Volunteers helped replant 120 flowering cherry trees around Belle Isle’s Scott Memorial Fountain in mid-November. Overseen by the Department of Natural Resources, the project was organized by The Greening of Detroit, a nonprofit organization established to guide and inspire the reforestation of the city.
“We are very excited to contribute to the ongoing beautification of Belle Isle park with the cherry tree planting,” said Rebecca Salminen Witt, president of The Greening of Detroit. “We have planted hundreds of trees there in recognition of the important role it plays in enhancing the quality of life in our city.”
In 1994, Toyota (Detroit’s sister city from Japan) donated flowering cherry trees to the city. Many were planted on Belle Isle near Sunset Point and around the Scott Memorial Fountain. Due to disease and damage from insects, many of these trees have since died or had to be removed because of poor condition. “The tree replantings of a disease-resistant species will serve to further beautify Belle Isle by filling these gaps,” said Kevin Sayers, coordinator of the DNR’s Urban Forestry program.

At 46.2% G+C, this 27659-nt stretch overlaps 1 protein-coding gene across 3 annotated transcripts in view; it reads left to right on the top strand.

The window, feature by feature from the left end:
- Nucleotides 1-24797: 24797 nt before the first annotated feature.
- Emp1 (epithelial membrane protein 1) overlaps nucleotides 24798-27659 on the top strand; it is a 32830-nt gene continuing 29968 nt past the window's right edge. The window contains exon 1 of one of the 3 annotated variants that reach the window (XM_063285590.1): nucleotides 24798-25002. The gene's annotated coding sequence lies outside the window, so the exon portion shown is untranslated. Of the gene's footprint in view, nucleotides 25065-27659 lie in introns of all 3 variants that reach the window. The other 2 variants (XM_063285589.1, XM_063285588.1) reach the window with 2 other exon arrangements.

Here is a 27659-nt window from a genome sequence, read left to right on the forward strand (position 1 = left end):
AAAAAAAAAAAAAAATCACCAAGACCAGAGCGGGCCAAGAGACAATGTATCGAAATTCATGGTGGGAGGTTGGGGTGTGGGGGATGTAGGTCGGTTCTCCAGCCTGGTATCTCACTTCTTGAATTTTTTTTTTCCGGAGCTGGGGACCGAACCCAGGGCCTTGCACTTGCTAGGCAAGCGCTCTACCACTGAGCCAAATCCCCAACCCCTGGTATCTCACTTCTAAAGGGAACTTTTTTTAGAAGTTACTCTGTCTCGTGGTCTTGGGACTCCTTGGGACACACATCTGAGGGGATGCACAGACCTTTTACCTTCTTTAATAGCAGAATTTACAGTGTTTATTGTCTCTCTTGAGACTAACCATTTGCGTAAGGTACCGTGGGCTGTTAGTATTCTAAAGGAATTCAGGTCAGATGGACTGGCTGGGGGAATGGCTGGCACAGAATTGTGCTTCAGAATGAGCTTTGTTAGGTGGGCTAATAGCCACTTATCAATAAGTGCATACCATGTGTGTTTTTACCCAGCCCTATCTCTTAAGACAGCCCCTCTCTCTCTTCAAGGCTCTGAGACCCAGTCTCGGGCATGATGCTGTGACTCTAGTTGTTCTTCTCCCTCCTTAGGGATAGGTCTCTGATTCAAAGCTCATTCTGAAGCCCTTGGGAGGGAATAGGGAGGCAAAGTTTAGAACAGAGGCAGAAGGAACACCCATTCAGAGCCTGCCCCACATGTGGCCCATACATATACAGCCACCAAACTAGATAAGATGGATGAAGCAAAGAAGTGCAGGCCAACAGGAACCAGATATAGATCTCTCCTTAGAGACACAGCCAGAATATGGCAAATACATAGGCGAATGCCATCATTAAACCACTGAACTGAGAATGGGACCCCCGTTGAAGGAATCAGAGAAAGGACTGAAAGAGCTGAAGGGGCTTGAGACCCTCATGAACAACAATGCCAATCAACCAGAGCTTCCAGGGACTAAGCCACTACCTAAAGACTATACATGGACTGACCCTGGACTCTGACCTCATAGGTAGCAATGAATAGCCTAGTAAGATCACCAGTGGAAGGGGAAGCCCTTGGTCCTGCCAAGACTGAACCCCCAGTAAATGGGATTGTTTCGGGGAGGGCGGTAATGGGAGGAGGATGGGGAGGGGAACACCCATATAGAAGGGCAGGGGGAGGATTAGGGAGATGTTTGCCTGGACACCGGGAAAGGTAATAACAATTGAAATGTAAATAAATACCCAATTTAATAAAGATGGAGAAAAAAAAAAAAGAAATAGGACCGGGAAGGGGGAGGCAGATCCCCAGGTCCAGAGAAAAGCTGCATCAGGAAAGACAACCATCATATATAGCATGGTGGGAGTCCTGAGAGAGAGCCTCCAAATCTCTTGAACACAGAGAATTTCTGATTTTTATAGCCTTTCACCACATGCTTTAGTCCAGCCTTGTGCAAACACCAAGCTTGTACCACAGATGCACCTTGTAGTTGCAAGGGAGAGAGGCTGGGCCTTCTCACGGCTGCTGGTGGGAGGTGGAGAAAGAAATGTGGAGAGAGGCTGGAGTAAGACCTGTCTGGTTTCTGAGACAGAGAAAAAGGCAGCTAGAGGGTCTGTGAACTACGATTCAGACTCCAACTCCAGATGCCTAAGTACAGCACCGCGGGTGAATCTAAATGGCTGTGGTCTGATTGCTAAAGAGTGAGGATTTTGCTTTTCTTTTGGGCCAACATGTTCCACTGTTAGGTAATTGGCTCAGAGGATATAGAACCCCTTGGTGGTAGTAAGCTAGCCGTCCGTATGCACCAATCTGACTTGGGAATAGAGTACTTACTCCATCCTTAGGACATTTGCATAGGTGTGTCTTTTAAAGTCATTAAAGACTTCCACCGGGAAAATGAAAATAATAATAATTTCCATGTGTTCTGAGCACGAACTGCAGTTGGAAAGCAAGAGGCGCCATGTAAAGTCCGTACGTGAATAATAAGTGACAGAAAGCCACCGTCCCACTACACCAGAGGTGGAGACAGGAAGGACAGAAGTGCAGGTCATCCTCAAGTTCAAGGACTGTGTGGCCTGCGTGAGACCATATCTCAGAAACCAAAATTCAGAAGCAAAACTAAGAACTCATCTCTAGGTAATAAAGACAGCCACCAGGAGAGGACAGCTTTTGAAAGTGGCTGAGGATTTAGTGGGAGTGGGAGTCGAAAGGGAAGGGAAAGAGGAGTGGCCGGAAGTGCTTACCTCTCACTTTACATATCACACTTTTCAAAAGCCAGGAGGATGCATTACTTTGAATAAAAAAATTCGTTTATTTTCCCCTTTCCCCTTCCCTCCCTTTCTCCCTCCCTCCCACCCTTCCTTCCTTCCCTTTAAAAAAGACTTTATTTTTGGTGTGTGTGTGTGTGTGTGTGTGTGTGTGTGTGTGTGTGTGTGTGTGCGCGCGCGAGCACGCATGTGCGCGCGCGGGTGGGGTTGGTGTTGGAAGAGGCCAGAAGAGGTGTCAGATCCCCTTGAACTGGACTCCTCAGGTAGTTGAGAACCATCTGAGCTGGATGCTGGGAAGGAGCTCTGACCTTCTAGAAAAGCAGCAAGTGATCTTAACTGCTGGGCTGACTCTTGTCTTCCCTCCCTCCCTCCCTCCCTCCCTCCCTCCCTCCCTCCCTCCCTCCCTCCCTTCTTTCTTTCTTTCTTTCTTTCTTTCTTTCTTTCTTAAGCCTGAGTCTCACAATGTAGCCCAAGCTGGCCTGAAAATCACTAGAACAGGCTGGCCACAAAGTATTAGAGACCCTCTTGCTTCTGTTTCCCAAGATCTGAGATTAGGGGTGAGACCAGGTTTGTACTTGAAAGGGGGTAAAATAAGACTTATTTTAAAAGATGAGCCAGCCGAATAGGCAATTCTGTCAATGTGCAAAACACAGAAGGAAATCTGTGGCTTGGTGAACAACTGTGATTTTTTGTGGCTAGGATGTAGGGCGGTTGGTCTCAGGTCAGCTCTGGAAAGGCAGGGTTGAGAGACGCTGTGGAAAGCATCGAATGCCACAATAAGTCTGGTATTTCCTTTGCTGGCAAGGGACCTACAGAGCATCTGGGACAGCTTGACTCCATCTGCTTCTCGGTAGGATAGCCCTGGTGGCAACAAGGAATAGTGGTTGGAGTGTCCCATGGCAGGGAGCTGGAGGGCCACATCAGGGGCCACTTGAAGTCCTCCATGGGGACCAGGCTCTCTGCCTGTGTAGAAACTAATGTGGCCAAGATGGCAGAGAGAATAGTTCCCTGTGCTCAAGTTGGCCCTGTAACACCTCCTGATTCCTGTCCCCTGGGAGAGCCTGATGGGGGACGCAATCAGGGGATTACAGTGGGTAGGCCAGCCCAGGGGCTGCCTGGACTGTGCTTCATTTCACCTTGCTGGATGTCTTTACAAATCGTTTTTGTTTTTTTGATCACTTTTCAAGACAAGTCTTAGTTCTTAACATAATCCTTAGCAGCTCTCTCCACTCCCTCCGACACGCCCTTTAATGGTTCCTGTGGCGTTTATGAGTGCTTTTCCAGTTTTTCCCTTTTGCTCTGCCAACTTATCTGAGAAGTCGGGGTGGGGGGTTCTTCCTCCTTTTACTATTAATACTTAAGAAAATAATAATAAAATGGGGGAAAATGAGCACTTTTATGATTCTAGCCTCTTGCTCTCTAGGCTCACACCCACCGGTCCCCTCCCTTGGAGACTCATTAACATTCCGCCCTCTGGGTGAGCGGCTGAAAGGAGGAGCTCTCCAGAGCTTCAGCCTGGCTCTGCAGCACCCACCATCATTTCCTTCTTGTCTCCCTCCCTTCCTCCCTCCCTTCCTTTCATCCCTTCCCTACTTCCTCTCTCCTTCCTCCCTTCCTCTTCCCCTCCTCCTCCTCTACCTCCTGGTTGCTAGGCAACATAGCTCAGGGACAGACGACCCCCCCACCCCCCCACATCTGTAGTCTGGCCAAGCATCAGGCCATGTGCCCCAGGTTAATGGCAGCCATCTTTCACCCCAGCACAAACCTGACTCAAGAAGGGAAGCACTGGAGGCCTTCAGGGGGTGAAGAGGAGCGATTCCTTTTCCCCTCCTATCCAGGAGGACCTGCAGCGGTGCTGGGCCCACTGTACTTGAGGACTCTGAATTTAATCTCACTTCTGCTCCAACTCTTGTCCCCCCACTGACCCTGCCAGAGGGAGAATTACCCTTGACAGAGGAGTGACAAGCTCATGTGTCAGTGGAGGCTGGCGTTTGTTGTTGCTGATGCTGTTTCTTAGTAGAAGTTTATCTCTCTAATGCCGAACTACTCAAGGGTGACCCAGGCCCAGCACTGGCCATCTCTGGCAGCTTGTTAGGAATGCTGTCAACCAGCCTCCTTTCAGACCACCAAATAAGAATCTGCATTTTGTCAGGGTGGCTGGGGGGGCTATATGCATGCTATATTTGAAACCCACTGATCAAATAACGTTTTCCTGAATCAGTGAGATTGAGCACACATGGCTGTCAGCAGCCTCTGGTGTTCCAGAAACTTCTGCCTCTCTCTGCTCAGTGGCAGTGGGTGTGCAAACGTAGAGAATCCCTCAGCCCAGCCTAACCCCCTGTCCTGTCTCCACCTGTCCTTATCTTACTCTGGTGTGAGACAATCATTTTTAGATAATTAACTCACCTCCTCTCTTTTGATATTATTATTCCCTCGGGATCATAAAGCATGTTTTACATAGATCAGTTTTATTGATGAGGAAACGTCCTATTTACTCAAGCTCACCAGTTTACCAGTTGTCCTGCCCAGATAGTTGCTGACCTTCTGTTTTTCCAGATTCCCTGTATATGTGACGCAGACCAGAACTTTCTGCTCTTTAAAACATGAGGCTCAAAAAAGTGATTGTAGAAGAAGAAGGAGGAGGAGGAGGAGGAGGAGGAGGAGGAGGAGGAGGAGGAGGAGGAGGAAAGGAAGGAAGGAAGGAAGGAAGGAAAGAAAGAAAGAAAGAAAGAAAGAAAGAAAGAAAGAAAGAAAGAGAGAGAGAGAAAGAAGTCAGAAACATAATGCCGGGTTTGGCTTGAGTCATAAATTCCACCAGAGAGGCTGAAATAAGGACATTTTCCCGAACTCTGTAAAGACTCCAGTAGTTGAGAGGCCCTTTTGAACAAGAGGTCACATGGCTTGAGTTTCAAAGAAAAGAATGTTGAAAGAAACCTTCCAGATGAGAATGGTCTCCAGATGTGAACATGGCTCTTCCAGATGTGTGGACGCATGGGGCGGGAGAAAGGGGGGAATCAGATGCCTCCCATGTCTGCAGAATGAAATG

“This planting was the first phase in a multiphase project to replant trees in maintained (and other high-use) areas of the park.” Sayers also noted that the multiphase plan may be implemented over several years, with the next phase starting next spring. The cherry tree replanting project was funded as part of a $150,000 U.S. Forest Service grant. This grant is also funding hazard-tree removal and creation of a tree inventory and management plan for Belle Isle.
Since December 2013, the DNR has worked to rid the island of hazard trees in heavily used areas that posed a risk to public safety. DNR staff first inspected the trees. The majority of trees marked and felled showed obvious signs of hazard conditions. More than 200 hazard trees were felled, with additional trees lost during summer and early fall storms.
“(This cherry tree project) was a great start to replanting some of the trees lost on the island to storms, disease and human activity, and those just coming to the end of their natural life cycle,” Sayers said. “We had a successful volunteer turnout and fantastic cooperation between multiple agencies, and I look forward to continuing this momentum into the spring.”